Time’s Up in 2019: where to go from here?

There’s no doubt you’ve heard of it: the #MeToo and Time’s Up movements have become national and international news in two short years. While #MeToo encouraged victims to speak up about their experiences with sexual harassment and assault to demonstrate prevalence, the Time’s Up movement took action against what had been shown to be an epidemic of sex-based crime.

One key thing to note here, is that while both movements have affected many, both were predominantly American enterprises. In fact, Time’s Up was started by Hollywood celebrities, which begs the question – what is Bollywood, and the rest of India, doing about the same problem?

It’s undeniable that Indian, and in general, Asian, culture has a conservative approach to women’s sexuality, and this can and has bled into their mentality regarding sexual assault. The fear of the social stigma that may come with allegations has lead to devastating consequences for women. 

A 2006 National Crime Records Bureau report estimated that unreported rape crimes made up 71% of all rape crimes in India, as opposed to the international UN estimate of 11%. This is in addition to the fact that marital rape is not yet considered illegal in India.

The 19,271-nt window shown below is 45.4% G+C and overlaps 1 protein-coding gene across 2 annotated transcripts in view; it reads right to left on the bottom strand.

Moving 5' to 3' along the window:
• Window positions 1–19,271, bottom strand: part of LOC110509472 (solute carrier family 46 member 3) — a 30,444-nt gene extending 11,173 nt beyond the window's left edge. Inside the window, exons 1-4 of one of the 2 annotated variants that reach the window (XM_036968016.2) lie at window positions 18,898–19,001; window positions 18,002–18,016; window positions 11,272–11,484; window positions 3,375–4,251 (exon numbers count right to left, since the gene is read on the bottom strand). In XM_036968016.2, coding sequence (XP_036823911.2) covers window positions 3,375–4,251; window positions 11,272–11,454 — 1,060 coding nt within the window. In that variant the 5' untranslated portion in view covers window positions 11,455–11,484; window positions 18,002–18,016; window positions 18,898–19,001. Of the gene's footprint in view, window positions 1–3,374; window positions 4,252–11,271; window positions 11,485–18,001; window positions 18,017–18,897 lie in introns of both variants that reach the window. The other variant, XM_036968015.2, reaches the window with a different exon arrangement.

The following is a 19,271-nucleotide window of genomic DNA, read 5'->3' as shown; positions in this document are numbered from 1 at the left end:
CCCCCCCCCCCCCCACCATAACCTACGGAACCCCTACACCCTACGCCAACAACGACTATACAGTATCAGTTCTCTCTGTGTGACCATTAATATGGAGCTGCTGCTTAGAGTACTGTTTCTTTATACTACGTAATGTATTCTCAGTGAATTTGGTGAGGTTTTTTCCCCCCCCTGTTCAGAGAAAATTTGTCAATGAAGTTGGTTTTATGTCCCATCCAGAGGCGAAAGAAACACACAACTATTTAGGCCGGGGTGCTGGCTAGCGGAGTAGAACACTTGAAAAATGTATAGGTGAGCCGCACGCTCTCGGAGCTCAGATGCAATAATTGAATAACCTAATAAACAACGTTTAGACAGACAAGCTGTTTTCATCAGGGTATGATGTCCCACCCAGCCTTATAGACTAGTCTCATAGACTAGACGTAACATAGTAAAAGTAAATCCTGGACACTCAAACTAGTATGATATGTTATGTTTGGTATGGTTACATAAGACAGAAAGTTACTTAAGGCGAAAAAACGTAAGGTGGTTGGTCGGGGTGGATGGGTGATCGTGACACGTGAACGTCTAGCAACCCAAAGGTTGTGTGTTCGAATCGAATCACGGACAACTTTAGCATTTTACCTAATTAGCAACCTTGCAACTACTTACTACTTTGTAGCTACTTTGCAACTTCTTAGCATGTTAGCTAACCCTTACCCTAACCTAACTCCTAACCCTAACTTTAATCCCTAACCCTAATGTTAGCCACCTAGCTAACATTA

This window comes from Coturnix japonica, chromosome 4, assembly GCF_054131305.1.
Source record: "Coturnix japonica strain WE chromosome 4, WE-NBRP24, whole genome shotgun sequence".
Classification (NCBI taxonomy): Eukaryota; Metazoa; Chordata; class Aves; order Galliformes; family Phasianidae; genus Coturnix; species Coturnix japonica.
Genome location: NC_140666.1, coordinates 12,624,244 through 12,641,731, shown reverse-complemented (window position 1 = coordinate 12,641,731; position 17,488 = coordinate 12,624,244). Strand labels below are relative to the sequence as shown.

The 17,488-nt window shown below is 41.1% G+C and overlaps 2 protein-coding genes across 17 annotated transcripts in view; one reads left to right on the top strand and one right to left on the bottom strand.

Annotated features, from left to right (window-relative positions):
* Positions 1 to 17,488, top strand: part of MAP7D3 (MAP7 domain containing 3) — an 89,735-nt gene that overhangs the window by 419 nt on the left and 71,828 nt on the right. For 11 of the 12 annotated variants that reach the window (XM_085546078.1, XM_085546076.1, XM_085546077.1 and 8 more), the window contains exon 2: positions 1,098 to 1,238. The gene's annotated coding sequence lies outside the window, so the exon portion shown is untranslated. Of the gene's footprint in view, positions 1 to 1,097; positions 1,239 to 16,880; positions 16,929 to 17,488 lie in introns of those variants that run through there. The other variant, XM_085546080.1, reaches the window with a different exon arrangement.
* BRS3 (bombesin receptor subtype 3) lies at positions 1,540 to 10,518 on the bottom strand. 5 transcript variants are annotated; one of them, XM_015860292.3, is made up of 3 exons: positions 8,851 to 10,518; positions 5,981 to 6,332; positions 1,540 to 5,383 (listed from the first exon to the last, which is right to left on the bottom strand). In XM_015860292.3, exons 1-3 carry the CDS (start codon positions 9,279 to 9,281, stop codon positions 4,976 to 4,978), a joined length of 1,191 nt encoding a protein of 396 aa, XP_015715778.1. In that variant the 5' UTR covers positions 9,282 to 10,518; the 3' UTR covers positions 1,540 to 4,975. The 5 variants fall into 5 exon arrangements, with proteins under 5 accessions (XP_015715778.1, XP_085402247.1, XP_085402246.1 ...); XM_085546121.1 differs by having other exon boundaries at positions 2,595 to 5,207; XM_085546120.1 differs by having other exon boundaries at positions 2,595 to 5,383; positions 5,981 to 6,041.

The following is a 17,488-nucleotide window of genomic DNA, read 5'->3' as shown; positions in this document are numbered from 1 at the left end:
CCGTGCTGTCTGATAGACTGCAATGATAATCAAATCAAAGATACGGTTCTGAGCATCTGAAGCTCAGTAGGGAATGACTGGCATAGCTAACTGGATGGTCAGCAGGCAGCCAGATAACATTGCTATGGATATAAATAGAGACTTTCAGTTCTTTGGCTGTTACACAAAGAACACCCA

Personally, that’s quite unacceptable. High unreported rape would indicate a prevalence of those who would persecute a known survivor of these crimes, rather than help. As for marital rape – Time’s Up is engraining in us that no means no, no matter your relation, your clothing, or the circumstances. 

These dire facts point to only one fact: revolution is coming for this country. As more and more women, including some in Bollywood, continue to speak honestly about their experiences, we should expect to see this matter be taken seriously, worldwide, in our lifetimes.

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